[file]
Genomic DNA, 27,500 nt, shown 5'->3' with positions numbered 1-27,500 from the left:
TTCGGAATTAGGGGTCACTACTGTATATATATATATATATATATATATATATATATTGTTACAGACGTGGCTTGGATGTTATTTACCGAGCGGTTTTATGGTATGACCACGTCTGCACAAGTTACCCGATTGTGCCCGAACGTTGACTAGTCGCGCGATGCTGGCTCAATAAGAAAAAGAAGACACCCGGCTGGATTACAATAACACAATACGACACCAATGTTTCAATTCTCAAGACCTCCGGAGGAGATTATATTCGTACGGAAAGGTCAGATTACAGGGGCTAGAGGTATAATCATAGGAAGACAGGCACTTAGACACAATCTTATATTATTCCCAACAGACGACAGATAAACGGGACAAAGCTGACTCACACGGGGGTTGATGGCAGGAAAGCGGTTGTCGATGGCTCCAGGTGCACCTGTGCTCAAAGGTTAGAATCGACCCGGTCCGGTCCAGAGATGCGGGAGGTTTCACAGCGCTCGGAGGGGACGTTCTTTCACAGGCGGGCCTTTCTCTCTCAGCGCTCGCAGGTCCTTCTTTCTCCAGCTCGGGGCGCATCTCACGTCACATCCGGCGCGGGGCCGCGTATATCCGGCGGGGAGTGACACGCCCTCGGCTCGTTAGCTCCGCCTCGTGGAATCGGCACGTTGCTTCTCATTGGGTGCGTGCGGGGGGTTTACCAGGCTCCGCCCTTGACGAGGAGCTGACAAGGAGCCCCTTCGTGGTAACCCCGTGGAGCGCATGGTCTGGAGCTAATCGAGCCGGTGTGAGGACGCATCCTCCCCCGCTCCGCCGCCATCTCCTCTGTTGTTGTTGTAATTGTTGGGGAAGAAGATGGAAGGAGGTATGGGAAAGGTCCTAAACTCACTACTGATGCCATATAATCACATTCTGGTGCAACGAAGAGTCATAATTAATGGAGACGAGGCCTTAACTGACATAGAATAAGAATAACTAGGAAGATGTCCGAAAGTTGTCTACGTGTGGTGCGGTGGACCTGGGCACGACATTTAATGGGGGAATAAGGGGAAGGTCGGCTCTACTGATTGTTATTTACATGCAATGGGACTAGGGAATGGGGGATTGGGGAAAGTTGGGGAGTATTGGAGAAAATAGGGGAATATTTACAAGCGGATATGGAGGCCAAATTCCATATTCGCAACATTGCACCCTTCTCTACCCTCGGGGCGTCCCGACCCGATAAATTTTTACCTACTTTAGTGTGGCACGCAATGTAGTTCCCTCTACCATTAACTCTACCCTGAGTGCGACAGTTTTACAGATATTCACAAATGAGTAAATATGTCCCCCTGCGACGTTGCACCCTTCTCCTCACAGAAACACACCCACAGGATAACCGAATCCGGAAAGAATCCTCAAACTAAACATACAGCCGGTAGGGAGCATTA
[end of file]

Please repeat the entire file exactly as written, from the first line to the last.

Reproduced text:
Genomic DNA, 27,500 nt, shown 5'->3' with positions numbered 1-27,500 from the left:
TTCGGAATTAGGGGTCACTACTGTATATATATATATATATATATATATATATATATTGTTACAGACGTGGCTTGGATGTTATTTACCGAGCGGTTTTATGGTATGACCACGTCTGCACAAGTTACCCGATTGTGCCCGAACGTTGACTAGTCGCGCGATGCTGGCTCAATAAGAAAAAGAAGACACCCGGCTGGATTACAATAACACAATACGACACCAATGTTTCAATTCTCAAGACCTCCGGAGGAGATTATATTCGTACGGAAAGGTCAGATTACAGGGGCTAGAGGTATAATCATAGGAAGACAGGCACTTAGACACAATCTTATATTATTCCCAACAGACGACAGATAAACGGGACAAAGCTGACTCACACGGGGGTTGATGGCAGGAAAGCGGTTGTCGATGGCTCCAGGTGCACCTGTGCTCAAAGGTTAGAATCGACCCGGTCCGGTCCAGAGATGCGGGAGGTTTCACAGCGCTCGGAGGGGACGTTCTTTCACAGGCGGGCCTTTCTCTCTCAGCGCTCGCAGGTCCTTCTTTCTCCAGCTCGGGGCGCATCTCACGTCACATCCGGCGCGGGGCCGCGTATATCCGGCGGGGAGTGACACGCCCTCGGCTCGTTAGCTCCGCCTCGTGGAATCGGCACGTTGCTTCTCATTGGGTGCGTGCGGGGGGTTTACCAGGCTCCGCCCTTGACGAGGAGCTGACAAGGAGCCCCTTCGTGGTAACCCCGTGGAGCGCATGGTCTGGAGCTAATCGAGCCGGTGTGAGGACGCATCCTCCCCCGCTCCGCCGCCATCTCCTCTGTTGTTGTTGTAATTGTTGGGGAAGAAGATGGAAGGAGGTATGGGAAAGGTCCTAAACTCACTACTGATGCCATATAATCACATTCTGGTGCAACGAAGAGTCATAATTAATGGAGACGAGGCCTTAACTGACATAGAATAAGAATAACTAGGAAGATGTCCGAAAGTTGTCTACGTGTGGTGCGGTGGACCTGGGCACGACATTTAATGGGGGAATAAGGGGAAGGTCGGCTCTACTGATTGTTATTTACATGCAATGGGACTAGGGAATGGGGGATTGGGGAAAGTTGGGGAGTATTGGAGAAAATAGGGGAATATTTACAAGCGGATATGGAGGCCAAATTCCATATTCGCAACATTGCACCCTTCTCTACCCTCGGGGCGTCCCGACCCGATAAATTTTTACCTACTTTAGTGTGGCACGCAATGTAGTTCCCTCTACCATTAACTCTACCCTGAGTGCGACAGTTTTACAGATATTCACAAATGAGTAAATATGTCCCCCTGCGACGTTGCACCCTTCTCCTCACAGAAACACACCCACAGGATAACCGAATCCGGAAAGAATCCTCAAACTAAACATACAGCCGGTAGGGAGCATTA